The IAEA also said it continued to observe construction activities at the Yongbyon site, including constructing an annex to the reported Centrifuge Enrichment Facility, while commercial satellite imagery analysis indicated that there was renewed activity at the Punggye-ri nuclear test site, the first time since its closure in 2018.

On April 15, the 110th birthday of eternal leader Kim Il-sung, grandfather of the actual leader Kim Jong-un, North Korea could test some more missiles. With Russia embroiled in Ukraine, China is the only viable lifeline to North Korea. Therefore it becomes easy for neighbors to blame China for abetting Pyongyang’s misbehavior.

Things have changed in South Korea, too. The new president elected in March, Yoon Suk-yeol, is firmer in his policies toward the North. Therefore the two elements are bringing about a firmer stance on North Korea: a more belligerent Pyongyang and a more resolute Seoul.

This is welding back together the northern security triangle of South Korea, Japan and the US. Then, the US is saying to China that either it manages to bring North Korea back to the table to discuss a true and effective disarmament or a new campaign of stronger containment against Pyongyang will have to be put in place.

Ambassador Joseph DeTrani, the architect of the six-party talks, wrote: “It is time for China to again intercede with North Korea and, using its leverage, get the North to accept the unconditional invitation from the United States to meet anytime, anywhere.

“Once at the table, the United States and North Korea can resume a 27-year dialogue, with some hope that North Korea will realize that a path to normal relations with the United States in return for complete and verifiable denuclearization and appreciable progress on human rights issues in the North, is in Mr. Kim’s interest … If North Korea refuses to re-engage, then the only principled option, working with our allies in South Korea and Japan, is to intensify a policy of containment and deterrence, with additional sanctions imposed on North Korea when they continue to violate UN resolutions prohibiting ballistic missile launches and nuclear tests.”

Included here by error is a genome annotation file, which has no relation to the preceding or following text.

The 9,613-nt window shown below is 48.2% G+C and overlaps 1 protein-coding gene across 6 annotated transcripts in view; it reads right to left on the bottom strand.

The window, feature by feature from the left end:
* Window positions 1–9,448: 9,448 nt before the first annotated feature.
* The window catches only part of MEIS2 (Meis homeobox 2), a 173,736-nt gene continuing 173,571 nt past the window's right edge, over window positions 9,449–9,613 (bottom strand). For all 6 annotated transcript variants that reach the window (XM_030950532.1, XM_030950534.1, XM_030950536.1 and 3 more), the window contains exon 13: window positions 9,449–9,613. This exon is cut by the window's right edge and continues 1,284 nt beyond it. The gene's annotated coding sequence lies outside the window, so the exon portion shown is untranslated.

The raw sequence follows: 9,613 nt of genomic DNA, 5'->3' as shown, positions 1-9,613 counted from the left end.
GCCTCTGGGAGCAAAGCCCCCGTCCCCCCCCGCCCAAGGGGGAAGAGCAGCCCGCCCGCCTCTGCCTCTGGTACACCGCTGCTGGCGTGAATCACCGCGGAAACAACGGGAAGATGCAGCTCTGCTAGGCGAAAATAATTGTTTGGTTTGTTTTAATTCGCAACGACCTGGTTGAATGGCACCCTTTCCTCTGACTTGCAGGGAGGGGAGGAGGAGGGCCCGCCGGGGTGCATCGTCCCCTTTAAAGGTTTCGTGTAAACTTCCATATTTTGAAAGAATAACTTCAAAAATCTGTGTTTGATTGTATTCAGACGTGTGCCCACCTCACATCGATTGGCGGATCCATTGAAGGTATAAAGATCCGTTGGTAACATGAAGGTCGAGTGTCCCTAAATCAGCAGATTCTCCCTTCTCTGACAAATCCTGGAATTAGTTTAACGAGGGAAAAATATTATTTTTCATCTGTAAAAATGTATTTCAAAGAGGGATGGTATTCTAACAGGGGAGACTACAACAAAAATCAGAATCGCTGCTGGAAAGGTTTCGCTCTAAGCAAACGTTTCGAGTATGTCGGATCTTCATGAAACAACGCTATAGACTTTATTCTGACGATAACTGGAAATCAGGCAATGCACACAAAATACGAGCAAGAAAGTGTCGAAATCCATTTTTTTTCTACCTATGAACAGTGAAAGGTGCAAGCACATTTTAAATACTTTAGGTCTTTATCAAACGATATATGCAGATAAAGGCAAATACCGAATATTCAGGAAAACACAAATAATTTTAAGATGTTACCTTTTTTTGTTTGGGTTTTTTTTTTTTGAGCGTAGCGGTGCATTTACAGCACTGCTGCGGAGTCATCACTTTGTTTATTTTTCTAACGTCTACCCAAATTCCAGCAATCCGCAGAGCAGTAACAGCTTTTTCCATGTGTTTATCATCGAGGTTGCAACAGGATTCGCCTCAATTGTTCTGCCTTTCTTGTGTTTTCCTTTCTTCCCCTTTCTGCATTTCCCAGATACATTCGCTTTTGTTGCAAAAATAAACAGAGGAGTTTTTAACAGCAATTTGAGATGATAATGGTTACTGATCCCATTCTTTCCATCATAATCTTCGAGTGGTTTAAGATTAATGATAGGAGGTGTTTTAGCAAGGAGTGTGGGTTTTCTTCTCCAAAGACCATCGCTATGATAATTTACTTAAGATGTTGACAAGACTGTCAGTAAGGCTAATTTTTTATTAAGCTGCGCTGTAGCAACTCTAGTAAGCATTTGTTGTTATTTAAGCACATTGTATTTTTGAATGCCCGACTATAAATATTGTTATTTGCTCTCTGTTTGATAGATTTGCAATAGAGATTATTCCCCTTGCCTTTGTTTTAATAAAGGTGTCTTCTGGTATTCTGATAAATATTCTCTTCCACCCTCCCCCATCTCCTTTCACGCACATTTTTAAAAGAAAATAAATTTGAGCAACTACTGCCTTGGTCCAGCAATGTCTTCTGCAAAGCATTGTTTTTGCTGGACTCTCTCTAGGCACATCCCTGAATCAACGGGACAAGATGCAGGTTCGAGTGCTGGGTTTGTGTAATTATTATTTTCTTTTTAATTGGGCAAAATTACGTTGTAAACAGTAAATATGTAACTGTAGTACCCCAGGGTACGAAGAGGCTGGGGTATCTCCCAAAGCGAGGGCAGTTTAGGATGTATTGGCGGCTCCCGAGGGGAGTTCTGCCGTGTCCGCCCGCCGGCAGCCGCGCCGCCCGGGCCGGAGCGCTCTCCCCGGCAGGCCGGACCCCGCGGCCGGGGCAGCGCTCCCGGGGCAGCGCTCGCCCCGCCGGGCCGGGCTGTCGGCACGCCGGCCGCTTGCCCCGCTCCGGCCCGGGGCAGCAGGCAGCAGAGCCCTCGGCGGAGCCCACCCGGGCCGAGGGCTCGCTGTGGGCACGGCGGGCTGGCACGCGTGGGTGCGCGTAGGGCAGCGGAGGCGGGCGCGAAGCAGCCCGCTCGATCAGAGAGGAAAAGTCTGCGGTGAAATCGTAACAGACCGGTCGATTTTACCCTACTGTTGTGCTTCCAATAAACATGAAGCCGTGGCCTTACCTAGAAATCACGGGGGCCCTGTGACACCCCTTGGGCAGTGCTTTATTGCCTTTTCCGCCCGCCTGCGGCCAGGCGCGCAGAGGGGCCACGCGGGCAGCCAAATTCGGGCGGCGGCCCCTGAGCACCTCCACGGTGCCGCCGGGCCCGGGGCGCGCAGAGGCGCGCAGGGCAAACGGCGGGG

This could mean that new missiles or even nuclear weapons could be redeployed in South Korea. Here, there could be a thinly veiled warning to Beijing. New weapons deployed in South Korea or Japan are officially aimed at Pyongyang, but unofficially could also be used against Beijing, which puts China in a difficult position.

New Russian temptation

These three elements are all external, and China is suffering internally as well. New waves of Covid are paralyzing big cities, creating panic and discontent. This can be made up for by telling people that life is also harsh in the rest of the world.

However, the news is trickling into China that life is back to normal in Western countries with more effective vaccines. Furthermore, there is the real estate crisis, with large developers practically going bust. The sector was, for two decades, the main driver of economic growth.

The state is buffering it by buying back properties from bankrupt private developers. This saves individual families but creates an even bigger burden for the state, already weighed down by the massive debt built up by financing the only residual big driver of growth, infrastructure expansion.

The Evergrande Center building in Shanghai is emblematic of China’s wider economic risks. Photo: AFP / Hector Retamal

All in all, this creates multiple pressures on China that it can try to patch with clever stratagems, propaganda and crafty diplomacy, but the more this goes on, the more it proves the whole architecture is failing.

In this, Beijing may be tempted to follow Russia once again. Moscow is allegedly finding a path for a truce in the war and withdrawal from Ukraine. However, Putin has opened two more issues that might keep tensions high in Europe.

He demanded to be paid in rubles for its gas and, on March 30, flew jets that violated Swedish airspace “equipped with nuclear devices.” He could keep Russians on a high alert with this brinkmanship, try to sell a new narrative of Russia under siege by NATO, and thus stay in power, fending off a possible domestic backlash.

But tying China’s destiny to Russia even more could pull Beijing down if Putin were to fall. Still, removing itself from this situation may hasten Putin’s political demise and open China’s northwestern front. Neither is a good choice for Beijing.

The West’s tide is too big to turn, and the West is economically and militarily vast, especially if one welds together the US, EU, Japan, South Korea and other countries. Then China should understand that it needs to change to survive.

Beijing may need a big plan to get out of this mess.

This essay first appeared on the Settimana News website and is republished with permission. To see the original, please click here. Follow Francesco Sisci on Twitter: @francescosisci